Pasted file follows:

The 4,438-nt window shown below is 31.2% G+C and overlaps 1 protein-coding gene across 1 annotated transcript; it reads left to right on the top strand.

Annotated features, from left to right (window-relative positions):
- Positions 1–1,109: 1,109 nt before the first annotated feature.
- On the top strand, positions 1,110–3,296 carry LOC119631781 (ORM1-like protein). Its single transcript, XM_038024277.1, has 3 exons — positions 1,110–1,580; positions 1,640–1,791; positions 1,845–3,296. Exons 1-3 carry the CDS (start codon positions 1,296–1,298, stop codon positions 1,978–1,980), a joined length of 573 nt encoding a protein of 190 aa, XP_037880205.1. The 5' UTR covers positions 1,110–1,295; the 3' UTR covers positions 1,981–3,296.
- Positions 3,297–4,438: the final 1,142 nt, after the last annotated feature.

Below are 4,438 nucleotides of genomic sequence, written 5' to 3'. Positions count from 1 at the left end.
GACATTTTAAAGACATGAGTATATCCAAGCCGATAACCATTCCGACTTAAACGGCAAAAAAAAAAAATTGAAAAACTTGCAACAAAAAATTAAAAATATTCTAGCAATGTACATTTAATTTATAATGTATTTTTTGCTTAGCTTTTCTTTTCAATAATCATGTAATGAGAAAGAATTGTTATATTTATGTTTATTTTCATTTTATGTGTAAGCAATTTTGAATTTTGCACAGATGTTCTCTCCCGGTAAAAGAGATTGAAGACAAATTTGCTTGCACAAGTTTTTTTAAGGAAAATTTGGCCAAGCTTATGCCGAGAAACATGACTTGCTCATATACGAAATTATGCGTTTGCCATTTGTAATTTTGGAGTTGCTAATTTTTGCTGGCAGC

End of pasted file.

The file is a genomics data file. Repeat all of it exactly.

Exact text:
The 4,438-nt window shown below is 31.2% G+C and overlaps 1 protein-coding gene across 1 annotated transcript; it reads left to right on the top strand.

Annotated features, from left to right (window-relative positions):
- Positions 1–1,109: 1,109 nt before the first annotated feature.
- On the top strand, positions 1,110–3,296 carry LOC119631781 (ORM1-like protein). Its single transcript, XM_038024277.1, has 3 exons — positions 1,110–1,580; positions 1,640–1,791; positions 1,845–3,296. Exons 1-3 carry the CDS (start codon positions 1,296–1,298, stop codon positions 1,978–1,980), a joined length of 573 nt encoding a protein of 190 aa, XP_037880205.1. The 5' UTR covers positions 1,110–1,295; the 3' UTR covers positions 1,981–3,296.
- Positions 3,297–4,438: the final 1,142 nt, after the last annotated feature.

Below are 4,438 nucleotides of genomic sequence, written 5' to 3'. Positions count from 1 at the left end.
GACATTTTAAAGACATGAGTATATCCAAGCCGATAACCATTCCGACTTAAACGGCAAAAAAAAAAAATTGAAAAACTTGCAACAAAAAATTAAAAATATTCTAGCAATGTACATTTAATTTATAATGTATTTTTTGCTTAGCTTTTCTTTTCAATAATCATGTAATGAGAAAGAATTGTTATATTTATGTTTATTTTCATTTTATGTGTAAGCAATTTTGAATTTTGCACAGATGTTCTCTCCCGGTAAAAGAGATTGAAGACAAATTTGCTTGCACAAGTTTTTTTAAGGAAAATTTGGCCAAGCTTATGCCGAGAAACATGACTTGCTCATATACGAAATTATGCGTTTGCCATTTGTAATTTTGGAGTTGCTAATTTTTGCTGGCAGC